"I think, for the most part we're a proud community. Self-supportive and, perhaps, highly competitive maybe to keep up with our neighbors. I don't know. I have no statistics to base this - probably the average age of our community is that of retirement age, or pretty well near because our kids go forward with a formal education, and they go for opportunities. Therefore, they leave the community. So, in a sense, you could say it's a dying community. At the same time, because this was a rural farm community, you know the problems that's happened to the farm belts in the last few years. Tobacco issue is one thing. People aren't doing as much agriculturally in this community that they were twenty or thirty years ago.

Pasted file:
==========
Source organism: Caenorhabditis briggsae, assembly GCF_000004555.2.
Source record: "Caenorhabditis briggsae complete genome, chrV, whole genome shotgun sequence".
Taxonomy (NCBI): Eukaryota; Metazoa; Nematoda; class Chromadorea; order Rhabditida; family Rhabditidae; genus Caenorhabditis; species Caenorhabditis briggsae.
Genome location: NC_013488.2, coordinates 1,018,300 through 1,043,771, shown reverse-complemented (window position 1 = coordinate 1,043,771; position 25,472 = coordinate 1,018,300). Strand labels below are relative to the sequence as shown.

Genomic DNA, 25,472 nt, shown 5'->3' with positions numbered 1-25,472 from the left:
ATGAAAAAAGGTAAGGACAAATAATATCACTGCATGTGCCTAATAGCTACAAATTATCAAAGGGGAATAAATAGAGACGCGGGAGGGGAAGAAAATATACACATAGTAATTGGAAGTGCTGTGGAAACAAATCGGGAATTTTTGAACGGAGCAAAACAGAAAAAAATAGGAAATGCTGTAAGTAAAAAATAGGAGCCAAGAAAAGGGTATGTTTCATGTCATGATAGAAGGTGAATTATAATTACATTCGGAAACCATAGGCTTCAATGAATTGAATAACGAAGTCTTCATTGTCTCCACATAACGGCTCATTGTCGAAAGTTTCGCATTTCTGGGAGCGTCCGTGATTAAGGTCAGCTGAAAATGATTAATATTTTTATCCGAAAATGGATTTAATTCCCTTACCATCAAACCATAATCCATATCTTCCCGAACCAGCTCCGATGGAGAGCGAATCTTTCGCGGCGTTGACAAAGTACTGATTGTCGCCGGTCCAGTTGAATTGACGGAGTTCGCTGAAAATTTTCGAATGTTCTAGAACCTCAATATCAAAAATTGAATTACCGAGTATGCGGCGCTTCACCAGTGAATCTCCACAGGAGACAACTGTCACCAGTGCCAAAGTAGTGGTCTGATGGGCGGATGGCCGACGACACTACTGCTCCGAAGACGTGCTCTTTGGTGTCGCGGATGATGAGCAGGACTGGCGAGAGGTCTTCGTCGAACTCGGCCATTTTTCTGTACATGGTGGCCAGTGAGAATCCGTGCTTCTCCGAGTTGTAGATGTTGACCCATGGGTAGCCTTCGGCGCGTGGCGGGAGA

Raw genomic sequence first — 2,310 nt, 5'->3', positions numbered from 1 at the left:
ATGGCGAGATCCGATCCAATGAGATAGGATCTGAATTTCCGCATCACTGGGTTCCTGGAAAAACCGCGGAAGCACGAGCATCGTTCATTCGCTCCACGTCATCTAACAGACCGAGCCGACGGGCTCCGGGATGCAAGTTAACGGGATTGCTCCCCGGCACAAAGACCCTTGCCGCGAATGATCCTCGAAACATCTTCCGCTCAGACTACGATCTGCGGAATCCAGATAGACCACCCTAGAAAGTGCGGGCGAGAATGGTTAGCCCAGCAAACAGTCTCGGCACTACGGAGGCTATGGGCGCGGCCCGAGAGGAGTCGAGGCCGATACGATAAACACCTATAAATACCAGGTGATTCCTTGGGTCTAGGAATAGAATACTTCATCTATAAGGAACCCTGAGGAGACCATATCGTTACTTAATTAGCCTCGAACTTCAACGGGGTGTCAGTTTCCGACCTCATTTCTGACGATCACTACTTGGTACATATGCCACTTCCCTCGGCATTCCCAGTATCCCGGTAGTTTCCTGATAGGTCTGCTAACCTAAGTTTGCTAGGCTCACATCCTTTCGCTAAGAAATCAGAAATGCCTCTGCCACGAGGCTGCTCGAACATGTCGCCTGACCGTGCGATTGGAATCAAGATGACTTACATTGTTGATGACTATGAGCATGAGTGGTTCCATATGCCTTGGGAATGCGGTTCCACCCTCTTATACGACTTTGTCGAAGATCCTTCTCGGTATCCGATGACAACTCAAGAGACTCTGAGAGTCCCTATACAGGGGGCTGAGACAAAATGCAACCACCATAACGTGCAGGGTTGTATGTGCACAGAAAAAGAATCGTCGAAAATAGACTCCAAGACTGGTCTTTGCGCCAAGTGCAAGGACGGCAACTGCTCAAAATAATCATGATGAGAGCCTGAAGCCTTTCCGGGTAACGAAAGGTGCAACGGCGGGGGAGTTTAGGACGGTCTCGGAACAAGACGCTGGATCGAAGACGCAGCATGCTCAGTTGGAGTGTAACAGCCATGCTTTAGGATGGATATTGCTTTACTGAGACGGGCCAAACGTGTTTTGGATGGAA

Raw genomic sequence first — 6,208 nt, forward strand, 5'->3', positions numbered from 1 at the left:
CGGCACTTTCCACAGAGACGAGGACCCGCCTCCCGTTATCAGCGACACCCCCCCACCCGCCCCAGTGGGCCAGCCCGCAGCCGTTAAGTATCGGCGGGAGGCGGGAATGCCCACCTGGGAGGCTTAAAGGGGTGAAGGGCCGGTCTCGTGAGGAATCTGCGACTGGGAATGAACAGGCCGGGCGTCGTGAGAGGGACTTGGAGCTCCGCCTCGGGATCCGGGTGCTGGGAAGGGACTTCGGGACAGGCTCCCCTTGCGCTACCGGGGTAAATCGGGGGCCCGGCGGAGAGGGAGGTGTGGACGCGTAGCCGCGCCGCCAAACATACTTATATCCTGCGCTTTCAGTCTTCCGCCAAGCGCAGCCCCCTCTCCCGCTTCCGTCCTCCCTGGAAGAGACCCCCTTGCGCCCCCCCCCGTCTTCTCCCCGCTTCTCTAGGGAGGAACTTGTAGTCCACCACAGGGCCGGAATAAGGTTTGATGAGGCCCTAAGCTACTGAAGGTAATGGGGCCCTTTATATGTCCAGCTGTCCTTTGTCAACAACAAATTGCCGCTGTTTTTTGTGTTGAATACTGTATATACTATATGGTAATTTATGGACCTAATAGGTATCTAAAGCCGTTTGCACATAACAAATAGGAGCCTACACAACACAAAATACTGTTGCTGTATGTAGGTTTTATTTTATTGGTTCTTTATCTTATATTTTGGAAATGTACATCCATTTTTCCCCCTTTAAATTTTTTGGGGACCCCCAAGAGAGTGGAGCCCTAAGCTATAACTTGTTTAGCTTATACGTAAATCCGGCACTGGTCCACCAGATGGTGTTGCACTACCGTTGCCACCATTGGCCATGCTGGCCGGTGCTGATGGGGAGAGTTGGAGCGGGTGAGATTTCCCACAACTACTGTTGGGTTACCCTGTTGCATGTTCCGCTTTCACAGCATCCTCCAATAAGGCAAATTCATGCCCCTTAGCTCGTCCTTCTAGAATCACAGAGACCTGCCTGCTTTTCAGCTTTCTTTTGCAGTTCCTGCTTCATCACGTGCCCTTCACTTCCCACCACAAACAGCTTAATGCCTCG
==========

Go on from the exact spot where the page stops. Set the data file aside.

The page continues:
"I think education for the most part in this community would be limited to elementary or perhaps high school. We've got a few college graduates around. And, as I said, the industry here before was farming and that no longer exists. Most kids today that do go off and get an education, they either don't come back or if they come back they will come back to more or less run the family business, whatever it is, usually a small business."

Interview with Charles English by Rob Amberg, Dec 8, 1999, Interview K-0280, in the Southern Oral History Program Collection #4007, Southern Historical Collection, Wilson Library, University of North Carolina at Chapel Hill.

Full text of interview.